1. Hi I think that the problem is drying the covers between use, rather than washing them. If you are actually letting them dry this might be giving bacteria chance to multiply. Reusing covers from one change to the next is usually fine and then washing them at the end of the day, but actually drying them might be causing a problem.

          Can I ask what made you think that they were losing their waterproof coating as this shouldn’t happen when you are washing them with hot water and normal detergent. Warm water is generally enough though. I wouldn’t recommend using bleach at all as this can cause the lining to fail. A warm hand wash would be enough to clean then, but it’s fine to machine wash them.

          Hope this helps

  8. Heya! What is your recommendation on prepping inserts? I have just purchased and received your pull up cloth nappies and just want to know what you recommend for prepping prior to their first use? Thanks!=)

  9. I dont buy washing powder i make my own it had baking soda in it.. is this not okay to wash my bamboo nappies with?

    1. Hi, no we don’t recommend using lux flakes. You don’t actually need to use anything to soak the nappies in, but a few drops of tea tree oil can work well if you want to use something. Lux flakes can build up in the fibres and will make them less absorbent. Thanks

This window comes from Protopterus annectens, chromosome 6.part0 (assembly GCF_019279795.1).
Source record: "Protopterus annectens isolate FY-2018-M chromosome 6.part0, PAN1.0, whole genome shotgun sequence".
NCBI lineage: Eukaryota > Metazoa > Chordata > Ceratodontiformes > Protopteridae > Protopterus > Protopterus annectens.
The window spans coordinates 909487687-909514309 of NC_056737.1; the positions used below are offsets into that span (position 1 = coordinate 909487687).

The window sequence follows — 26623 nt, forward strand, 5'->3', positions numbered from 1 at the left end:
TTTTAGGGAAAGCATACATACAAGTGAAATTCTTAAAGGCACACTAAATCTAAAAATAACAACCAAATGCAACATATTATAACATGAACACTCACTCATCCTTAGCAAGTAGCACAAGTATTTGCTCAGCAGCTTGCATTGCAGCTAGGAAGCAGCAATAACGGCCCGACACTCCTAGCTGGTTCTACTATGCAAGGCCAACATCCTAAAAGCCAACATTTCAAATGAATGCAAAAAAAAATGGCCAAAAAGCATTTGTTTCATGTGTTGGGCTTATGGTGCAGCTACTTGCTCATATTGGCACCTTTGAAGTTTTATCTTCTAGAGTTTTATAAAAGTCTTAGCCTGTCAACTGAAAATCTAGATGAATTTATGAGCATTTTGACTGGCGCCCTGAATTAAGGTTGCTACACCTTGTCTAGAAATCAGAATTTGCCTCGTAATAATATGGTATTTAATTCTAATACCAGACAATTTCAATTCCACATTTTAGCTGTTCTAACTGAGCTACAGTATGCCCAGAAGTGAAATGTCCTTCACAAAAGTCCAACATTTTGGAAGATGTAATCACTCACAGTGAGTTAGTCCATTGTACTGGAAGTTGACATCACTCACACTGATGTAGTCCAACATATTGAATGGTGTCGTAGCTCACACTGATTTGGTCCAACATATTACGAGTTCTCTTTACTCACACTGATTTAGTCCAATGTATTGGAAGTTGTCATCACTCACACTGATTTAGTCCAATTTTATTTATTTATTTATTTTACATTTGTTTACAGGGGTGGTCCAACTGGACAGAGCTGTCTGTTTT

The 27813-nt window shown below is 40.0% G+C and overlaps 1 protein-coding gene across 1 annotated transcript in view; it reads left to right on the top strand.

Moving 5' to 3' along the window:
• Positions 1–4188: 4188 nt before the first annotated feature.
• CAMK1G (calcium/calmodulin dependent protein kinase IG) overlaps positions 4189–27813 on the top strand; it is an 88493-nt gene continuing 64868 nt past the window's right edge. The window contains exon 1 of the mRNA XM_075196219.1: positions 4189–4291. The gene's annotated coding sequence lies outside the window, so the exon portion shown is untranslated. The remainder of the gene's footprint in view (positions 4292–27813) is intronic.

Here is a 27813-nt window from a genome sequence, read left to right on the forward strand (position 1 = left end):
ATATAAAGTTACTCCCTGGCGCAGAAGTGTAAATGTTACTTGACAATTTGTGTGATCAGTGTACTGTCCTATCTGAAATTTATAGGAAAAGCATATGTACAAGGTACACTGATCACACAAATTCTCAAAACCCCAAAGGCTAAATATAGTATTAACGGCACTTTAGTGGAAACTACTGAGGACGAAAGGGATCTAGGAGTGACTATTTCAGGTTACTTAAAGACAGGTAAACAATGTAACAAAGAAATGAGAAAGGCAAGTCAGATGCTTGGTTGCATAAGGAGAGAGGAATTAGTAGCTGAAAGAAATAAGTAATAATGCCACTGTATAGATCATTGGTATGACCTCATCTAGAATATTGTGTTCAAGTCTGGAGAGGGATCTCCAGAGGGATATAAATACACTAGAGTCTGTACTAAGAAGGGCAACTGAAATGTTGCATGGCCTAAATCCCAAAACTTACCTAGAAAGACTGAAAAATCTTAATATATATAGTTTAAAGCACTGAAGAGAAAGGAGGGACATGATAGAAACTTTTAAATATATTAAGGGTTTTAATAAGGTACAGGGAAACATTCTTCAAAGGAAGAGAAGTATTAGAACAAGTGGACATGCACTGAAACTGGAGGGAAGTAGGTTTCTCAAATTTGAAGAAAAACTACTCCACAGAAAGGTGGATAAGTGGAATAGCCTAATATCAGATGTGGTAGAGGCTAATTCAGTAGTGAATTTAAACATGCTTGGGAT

1. Hi,
      I would suggest using your usual powder or liquid. Just make sure that everything is well rinsed out. I don’t have a particular brand that I recommend as different ones work best for different babies. As long as there is not a fabric softener in it, then your usual brand should be fine.

    1. Hi Lily
      When babies are newborn, their poo isn’t really like poo and can be washed away in the machine. It is water-soluble. It may leave some yellow stains, but these are easily removed with a bit of sunshine. As your child gets older and starts to eat solid foods, poo changes. When your child reaches this stage then you will want to flush any solids away, you can do this by stretching the nappy over the toilet. Some people prefer to use our biodegradable liners, Flush any solid waste away and then throw away the linrs. Another option is to use a nappy sprayer that attaches to the cold water supply for your toilet. You use it to spray the nappy and spray away any poo into the toilet bowl before washing.